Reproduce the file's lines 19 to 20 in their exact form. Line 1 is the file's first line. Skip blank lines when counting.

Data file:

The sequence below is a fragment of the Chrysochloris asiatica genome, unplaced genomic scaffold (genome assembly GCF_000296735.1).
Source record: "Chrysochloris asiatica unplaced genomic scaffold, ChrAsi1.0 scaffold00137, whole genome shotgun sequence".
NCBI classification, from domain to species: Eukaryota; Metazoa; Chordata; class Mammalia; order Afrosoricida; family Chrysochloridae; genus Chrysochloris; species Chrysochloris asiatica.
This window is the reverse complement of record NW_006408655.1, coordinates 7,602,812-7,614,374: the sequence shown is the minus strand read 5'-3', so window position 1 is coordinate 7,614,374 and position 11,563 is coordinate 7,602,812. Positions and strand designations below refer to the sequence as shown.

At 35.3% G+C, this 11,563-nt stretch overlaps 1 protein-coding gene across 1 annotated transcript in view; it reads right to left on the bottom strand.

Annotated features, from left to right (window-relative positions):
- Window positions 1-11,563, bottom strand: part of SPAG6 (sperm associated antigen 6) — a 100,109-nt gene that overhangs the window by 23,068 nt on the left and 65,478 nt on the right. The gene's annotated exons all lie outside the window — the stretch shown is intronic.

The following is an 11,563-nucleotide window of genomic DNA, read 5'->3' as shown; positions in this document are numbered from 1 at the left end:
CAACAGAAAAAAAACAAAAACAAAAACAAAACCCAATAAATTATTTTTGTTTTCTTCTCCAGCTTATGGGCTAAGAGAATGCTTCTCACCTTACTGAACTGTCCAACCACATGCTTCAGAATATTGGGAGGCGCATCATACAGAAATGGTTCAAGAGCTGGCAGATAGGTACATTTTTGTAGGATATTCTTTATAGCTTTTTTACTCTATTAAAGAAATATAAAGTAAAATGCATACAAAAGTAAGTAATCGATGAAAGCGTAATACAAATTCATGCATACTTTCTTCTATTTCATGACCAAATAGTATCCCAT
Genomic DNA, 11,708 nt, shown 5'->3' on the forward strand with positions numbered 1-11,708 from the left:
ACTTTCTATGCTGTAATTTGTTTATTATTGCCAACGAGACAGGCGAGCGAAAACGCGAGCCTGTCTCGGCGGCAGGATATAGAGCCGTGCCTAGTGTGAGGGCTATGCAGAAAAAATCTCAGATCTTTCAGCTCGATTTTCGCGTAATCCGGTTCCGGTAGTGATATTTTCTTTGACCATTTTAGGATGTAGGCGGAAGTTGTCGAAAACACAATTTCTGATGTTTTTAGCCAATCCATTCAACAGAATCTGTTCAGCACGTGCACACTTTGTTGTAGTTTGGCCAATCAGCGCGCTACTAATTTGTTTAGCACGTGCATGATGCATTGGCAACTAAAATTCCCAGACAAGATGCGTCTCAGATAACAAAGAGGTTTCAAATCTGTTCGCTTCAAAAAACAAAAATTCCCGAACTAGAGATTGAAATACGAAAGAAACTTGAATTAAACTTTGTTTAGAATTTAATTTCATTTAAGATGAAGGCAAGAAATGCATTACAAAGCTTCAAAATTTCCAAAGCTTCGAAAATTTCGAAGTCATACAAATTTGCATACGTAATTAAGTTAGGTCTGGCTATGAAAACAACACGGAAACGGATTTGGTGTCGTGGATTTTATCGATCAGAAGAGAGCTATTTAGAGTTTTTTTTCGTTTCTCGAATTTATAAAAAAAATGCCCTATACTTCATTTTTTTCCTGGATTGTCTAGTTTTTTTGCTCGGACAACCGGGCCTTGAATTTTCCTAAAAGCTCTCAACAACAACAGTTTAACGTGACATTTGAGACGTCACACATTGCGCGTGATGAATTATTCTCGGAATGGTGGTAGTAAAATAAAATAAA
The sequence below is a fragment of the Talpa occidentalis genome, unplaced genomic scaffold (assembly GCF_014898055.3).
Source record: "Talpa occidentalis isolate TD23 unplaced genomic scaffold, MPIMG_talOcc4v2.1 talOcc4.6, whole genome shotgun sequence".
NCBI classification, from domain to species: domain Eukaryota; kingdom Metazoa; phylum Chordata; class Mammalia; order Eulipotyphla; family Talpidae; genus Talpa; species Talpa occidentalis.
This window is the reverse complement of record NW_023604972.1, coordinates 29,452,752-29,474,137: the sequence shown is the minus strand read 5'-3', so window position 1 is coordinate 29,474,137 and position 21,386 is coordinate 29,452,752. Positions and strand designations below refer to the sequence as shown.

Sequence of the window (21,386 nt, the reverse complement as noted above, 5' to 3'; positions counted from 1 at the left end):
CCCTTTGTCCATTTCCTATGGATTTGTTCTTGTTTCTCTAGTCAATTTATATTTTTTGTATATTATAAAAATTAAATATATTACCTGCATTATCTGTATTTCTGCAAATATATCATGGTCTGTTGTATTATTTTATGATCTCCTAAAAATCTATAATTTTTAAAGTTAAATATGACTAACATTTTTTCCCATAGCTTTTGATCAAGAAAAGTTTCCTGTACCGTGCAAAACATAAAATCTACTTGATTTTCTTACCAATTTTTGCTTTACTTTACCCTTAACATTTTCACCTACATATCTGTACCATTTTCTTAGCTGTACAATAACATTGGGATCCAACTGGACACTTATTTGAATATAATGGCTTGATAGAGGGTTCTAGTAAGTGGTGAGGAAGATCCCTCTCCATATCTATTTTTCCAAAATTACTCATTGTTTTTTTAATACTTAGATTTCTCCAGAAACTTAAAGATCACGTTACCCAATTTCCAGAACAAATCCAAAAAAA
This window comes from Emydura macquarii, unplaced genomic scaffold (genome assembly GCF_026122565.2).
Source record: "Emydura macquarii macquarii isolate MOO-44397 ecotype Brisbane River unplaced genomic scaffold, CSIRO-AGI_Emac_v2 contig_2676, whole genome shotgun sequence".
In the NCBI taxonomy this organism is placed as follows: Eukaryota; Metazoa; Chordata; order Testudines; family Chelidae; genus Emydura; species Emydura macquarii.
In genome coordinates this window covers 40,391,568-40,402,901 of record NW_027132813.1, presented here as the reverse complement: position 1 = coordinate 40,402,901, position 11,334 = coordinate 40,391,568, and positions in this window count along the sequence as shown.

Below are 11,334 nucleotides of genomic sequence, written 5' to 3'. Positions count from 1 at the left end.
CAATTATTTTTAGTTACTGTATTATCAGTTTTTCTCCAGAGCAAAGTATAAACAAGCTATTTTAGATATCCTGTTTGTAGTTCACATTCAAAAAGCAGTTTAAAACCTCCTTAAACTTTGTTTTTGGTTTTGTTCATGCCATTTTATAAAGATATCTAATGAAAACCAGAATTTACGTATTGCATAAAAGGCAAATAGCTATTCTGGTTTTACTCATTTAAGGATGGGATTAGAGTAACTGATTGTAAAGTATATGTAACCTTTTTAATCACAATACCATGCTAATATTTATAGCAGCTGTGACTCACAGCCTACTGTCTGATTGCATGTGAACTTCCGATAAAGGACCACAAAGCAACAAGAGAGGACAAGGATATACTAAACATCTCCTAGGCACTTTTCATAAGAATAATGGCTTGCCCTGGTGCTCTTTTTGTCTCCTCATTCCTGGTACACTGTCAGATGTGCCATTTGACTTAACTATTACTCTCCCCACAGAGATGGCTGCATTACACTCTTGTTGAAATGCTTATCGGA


Source record: "Emydura macquarii macquarii isolate MOO-44397 ecotype Brisbane River unplaced genomic scaffold, CSIRO-AGI_Emac_v2 contig_2676, whole genome shotgun sequence".
In the NCBI taxonomy this organism is placed as follows: Eukaryota; Metazoa; Chordata; order Testudines; family Chelidae; genus Emydura; species Emydura macquarii.